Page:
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The Space Shuttle is a true aerospace vehicle:
Watch as astronaut, Paul "Paco" Lockhart, describes the orbiter's final landing sequence, as shuttle crew members practice their landings in the Vertical Motion Simulator. The video can be watched by downloading Real Player on to your computer. The video is approximately 80 minutes long.
To examine this phase, let's begin the de-orbit process. The shuttle orbits the earth at a velocity of 27,000 km/hr. (That's over 17,000 mph! Race cars in the Daytona 500 speed race travel at "only" 230 mph.) Because the orbiter is traveling so fast, several things must be done in order to slow its descent and guide the orbiter safely back to earth.
One of things the orbiter does to slow itself down is to position the orbiter with its nose up at a high angle of attack and its travel-path at a glide slope between 28 to 38 degrees for reentry into the atmosphere. Because this brings the orbiter in belly-first, it increases drag as a wider surface is passing through all those air molecules. Imagine if you tried to sink a "boogie-board" (Styrofoam toy that floats on water) to the bottom of a swimming pool. It is much more difficult to sink the board if you tried to push it down belly-first, than if you tried to sink it on its side edge. This is the same concept that keeps the orbiter from landing at such a high speed.
Secondly, the orbiter is designed with a double-delta wing configuration in which the forward placed delta wing creates vortices that flow smoothly over the main delta wing which creates greater lift and reduces drag. Its purpose is to optimize hypersonic flight and still obtain a good lift-to-drag ratio for landing. With this lift-to-drag capability, the orbiter is able to maneuver from side-to-side at a range of 2000 km (1240mi ). In a typical reentry, the orbiter is 2000 km away from the path of the runway and must fly, to its right, at its capacity range in order to position itself in line with the runway. This maneuver occurs 52 minutes before landing, with the shuttle at its maximum bank angle of 71 degrees.
The orbiter also performs a maneuver called a roll reversal, or S-turn. When the orbiter is 16 minutes away from touchdown, it begins its first of four S-turns which slows it down, just like a skier can slow down by making turns when coming downhill.
The rudder, which is on the tail of the orbiter, controls the yaw of the vehicle. The orbiter has a unique split-design rudder which allows it to also act as a speed brake. By pressing on both rudder pedals with both feet, the rudder "splits" open in a flat position just like a birthday card opens up. The rudder is opened to a full-out position ten minutes before the orbiter lands, but is soon adjusted to another position to provide assistance in directing pitch, as well as help reduce its speed.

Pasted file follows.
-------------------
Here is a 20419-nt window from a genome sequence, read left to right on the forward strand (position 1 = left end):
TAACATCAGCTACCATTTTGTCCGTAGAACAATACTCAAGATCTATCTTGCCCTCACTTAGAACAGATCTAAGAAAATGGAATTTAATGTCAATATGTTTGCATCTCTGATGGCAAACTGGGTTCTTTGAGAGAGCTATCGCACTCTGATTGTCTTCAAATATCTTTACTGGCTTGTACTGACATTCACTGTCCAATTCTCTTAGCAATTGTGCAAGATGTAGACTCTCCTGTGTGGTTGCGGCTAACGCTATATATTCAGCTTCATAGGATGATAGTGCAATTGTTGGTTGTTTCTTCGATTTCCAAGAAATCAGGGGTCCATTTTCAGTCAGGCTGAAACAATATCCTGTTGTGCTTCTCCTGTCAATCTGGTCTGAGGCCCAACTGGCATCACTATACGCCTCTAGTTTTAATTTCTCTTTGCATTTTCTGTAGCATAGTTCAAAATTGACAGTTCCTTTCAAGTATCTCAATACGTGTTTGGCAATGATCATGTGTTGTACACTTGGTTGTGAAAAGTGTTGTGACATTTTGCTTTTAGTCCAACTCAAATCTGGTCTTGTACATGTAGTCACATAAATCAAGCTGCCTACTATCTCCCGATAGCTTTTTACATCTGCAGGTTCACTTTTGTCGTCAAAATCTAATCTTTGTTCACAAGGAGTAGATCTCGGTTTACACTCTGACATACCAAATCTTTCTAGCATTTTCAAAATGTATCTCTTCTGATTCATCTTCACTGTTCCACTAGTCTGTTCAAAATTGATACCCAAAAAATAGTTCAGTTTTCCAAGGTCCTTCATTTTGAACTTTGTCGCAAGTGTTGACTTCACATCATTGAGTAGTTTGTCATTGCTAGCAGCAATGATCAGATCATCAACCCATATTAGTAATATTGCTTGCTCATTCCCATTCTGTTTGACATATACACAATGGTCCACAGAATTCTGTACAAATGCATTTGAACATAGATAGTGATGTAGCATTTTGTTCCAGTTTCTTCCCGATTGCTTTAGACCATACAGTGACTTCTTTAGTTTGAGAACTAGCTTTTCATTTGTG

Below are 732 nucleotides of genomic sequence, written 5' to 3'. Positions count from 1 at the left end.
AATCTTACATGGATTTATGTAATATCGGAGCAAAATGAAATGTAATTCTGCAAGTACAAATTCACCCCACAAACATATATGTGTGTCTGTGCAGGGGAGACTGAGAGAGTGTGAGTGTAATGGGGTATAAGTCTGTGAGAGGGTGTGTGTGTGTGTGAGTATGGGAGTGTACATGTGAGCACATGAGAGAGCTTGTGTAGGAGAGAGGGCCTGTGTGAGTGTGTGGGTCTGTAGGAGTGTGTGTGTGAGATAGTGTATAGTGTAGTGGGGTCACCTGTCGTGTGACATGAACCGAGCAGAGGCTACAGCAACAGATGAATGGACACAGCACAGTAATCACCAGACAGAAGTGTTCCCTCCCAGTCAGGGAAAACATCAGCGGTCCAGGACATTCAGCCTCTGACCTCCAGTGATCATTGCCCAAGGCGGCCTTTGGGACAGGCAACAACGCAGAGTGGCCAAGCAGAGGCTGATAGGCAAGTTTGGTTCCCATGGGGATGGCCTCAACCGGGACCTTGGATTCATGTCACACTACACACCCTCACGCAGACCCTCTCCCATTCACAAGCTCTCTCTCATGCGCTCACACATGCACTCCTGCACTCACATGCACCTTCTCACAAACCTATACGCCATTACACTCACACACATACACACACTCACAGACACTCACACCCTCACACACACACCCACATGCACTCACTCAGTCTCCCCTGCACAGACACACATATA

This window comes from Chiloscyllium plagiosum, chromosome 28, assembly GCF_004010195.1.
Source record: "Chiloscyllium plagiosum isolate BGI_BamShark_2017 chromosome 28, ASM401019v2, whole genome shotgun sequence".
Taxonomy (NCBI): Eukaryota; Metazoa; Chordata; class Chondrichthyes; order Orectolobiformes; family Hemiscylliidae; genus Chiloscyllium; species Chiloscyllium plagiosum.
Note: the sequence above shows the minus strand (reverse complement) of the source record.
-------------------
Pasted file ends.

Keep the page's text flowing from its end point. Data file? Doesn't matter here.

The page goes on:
The shuttle is flying on auto-pilot for much of the descent, because the air is not thick enough for the orbiter's controls to be effective. But at 4 minutes before landing, the shuttle commander takes manual flight control of the spacecraft and keeps the orbiter in line with the center of the runway. The commander takes the orbiter out of the steep, 22 degree, glide slope by sharply pulling the nose up. This, flare maneuver, reduces the glide slope to 1.5 degrees (which is nearly parallel with the runway) with the nose pointed up. The pilot then lowers the landing gear at 27 meters (90 feet) off the runway. The landing gear creates a lot of drag and slows the orbiter down from 530 km/hr (330 mph) to 340 km/hr (215 mph). At this speed, the commander can land the orbiter at a safe speed. The speed at which the shuttle lands is almost 2x as fast as commercial airplanes that you and I would fly on a vacation. Commercial airplanes normally land at a speed between 120-130 mph.
On touchdown, the orbiter activates its rudder once again to its full open position, and finally, the orbiter deploys a parachute to slow to a stop.
The accuracy of the landing is crucial because the orbiter lands like a glider does. It is not equipped with engines to give it thrust while flying in the Earth's atmosphere. Because it does not have engines like regular airplanes, the commander cannot abort a landing, give full thrust to the (non-existent) engines and circle the runway for another attempt. It has only one chance to land. Amazingly enough, the orbiter, which is traveling at such a high velocity, reenters the atmosphere at a point halfway around the world from its landing site. From this distant reentry, it is committed to its landing site.
Angle of Attack The picture shows the wing
of an aircraft
as it travels in a straight path parallel to the ground. The angle of
attack refers to the angle between the wing and its flight direction.
Angle of attack can change in two ways:
Glide Slope The picture shows the shuttle as it approaches the runway for landing. Glide slope of the shuttle refers to the angle between the flight direction of the shuttle with respect to the ground. To understand glide slope, read this scenario: Imagine you are on a 3-meter high diving board (This is the typical size diving board found at local pools). Let's say you were to dive, head-first, body completely straight, and with your arms out in front of your body. If someone were to take a picture of you the moment your hands hit the water, the angle your body makes with the water, would be the glide slope. In competition, divers try to enter the water at a 90 degree glide slope.
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